“And last but not least, we have just had our very first BBC 6 Music spin for ILL Song on Marc Riley’s show, which we are all really chuffed with.”
2) Do you think your noise is just as ‘disobedient’ as when you started – or has this in itself had to shift considering shifting public tastes in music?
“One thing we’ve decidedly never given a stuff about is public tastes in music. We’ve been described as ‘defiantly unmarketable’ but it turns out that a lot of people like a big, angry racket. It’s a collective catharsis when we write and perform, and an important pressure valve too.
“Being female in a sexist world is still incredibly claustrophobic, and we are all genuinely angry about the kinds of attitudes about gender and sexuality we see all around us. Women, and nonbinary people perceived as women, are still expected to some extent to be somewhat submissive, somewhat gentle, and we feel driven to challenge that.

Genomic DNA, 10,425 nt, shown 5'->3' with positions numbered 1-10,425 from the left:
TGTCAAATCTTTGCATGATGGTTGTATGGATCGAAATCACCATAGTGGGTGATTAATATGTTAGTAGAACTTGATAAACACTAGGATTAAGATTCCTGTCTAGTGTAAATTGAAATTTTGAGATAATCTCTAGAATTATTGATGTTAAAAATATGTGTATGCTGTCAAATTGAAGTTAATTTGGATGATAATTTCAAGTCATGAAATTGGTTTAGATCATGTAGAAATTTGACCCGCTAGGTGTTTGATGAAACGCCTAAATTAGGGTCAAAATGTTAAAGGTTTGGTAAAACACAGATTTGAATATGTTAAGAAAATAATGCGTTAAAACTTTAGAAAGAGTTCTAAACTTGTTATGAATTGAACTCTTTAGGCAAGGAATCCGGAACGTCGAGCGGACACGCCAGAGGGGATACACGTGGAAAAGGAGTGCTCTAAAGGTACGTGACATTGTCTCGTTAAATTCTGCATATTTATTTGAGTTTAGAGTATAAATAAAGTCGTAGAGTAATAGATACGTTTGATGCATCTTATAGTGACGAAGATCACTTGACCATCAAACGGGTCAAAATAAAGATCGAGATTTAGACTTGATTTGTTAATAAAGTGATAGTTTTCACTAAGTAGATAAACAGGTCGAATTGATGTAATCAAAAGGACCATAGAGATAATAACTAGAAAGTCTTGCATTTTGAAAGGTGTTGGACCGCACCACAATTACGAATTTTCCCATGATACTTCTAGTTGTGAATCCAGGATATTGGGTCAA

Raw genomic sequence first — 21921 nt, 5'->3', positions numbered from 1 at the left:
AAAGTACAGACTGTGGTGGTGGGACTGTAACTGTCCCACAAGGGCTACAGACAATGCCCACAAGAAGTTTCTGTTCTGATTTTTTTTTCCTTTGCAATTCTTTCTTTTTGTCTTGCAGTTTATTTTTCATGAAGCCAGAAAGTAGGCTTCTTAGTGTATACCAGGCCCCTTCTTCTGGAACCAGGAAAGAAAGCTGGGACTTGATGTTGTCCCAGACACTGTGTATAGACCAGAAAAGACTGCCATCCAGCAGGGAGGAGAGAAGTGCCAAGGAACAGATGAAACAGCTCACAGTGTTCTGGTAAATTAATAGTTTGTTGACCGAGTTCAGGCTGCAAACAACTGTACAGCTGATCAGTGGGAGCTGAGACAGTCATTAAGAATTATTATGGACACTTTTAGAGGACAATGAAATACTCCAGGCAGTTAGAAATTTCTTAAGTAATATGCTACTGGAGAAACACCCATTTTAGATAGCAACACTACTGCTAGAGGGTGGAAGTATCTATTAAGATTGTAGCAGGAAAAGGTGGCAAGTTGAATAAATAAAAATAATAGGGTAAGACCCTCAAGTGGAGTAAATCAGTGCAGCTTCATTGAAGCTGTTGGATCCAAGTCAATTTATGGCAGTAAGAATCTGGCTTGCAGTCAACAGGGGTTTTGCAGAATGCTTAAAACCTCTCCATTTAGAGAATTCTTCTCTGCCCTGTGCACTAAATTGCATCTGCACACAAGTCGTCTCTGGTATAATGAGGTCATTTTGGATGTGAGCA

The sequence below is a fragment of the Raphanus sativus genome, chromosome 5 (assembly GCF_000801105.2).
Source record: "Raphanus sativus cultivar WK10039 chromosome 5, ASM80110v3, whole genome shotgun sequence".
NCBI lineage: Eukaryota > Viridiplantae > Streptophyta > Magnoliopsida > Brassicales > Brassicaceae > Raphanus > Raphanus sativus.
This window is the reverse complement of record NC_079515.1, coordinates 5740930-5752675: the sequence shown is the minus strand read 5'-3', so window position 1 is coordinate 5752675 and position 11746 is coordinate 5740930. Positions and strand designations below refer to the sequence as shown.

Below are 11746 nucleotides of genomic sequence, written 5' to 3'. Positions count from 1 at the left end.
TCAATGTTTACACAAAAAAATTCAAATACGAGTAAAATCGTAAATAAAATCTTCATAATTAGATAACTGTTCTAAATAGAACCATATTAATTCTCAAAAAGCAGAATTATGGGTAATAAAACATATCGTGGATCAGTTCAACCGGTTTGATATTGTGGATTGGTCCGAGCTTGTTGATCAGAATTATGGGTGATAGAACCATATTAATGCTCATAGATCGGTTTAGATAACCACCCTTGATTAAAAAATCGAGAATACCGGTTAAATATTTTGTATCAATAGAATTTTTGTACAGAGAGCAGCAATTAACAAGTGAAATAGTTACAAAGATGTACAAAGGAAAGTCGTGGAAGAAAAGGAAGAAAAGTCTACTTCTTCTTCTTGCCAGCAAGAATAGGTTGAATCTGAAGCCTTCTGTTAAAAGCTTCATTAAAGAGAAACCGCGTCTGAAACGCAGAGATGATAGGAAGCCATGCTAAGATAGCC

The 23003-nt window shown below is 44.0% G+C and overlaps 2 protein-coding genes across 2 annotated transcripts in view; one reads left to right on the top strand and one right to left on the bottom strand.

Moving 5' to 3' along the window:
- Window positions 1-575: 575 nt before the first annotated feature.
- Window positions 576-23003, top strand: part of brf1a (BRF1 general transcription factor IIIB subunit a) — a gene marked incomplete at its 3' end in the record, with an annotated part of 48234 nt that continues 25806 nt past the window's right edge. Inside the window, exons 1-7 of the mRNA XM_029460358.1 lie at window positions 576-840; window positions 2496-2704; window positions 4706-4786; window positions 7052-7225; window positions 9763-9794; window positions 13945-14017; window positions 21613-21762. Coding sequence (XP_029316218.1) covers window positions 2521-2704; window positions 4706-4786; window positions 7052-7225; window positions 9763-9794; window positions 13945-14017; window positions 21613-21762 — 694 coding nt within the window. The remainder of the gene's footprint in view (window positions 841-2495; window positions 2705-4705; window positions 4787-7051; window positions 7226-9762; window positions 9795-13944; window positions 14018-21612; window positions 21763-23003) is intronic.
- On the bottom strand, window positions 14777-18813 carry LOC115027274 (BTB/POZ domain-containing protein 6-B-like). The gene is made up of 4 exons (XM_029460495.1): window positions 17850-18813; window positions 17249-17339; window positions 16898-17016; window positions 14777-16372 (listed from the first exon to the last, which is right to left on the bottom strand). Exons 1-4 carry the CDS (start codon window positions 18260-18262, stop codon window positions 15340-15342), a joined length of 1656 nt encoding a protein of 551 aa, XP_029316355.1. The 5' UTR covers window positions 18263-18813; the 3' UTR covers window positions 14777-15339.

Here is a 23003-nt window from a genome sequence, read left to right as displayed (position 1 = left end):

“We aren’t going to be quiet, pleasant and decorative. We are going to make our presence felt, and it’s worth all the graft when women approach us at gigs to say we made them feel like starting a band. Because taking up space and making a statement are not and should not be just for the boys. That’s why we say we are disobedient.”
3) Tell us about one of the most memorable live experiences you have had recently?
“Sea Change was pretty great. We were on The Quietus stage, along with Trembling Bells, Hey Colossus and Jane Weaver. It was a long long drive in a hastily-hired car, our venue was quite a distance from the other venues, out-of- town, and when we arrived there was literally no-one there except the stage manager and the sound engineer.
“A 4.30 pm festival slot is not one you can expect to be well attended, but amazingly, as we played the first few bars, a big crowd of people suddenly came in. We were quite touched and filled with gratitude! We stayed at tQ stage, had a brilliant time in the Hey Colossus mosh pit amongst a crowd of blissed-out, happy, sweaty people, and the whole thing was so considerately organized that we left feeling like rock stars.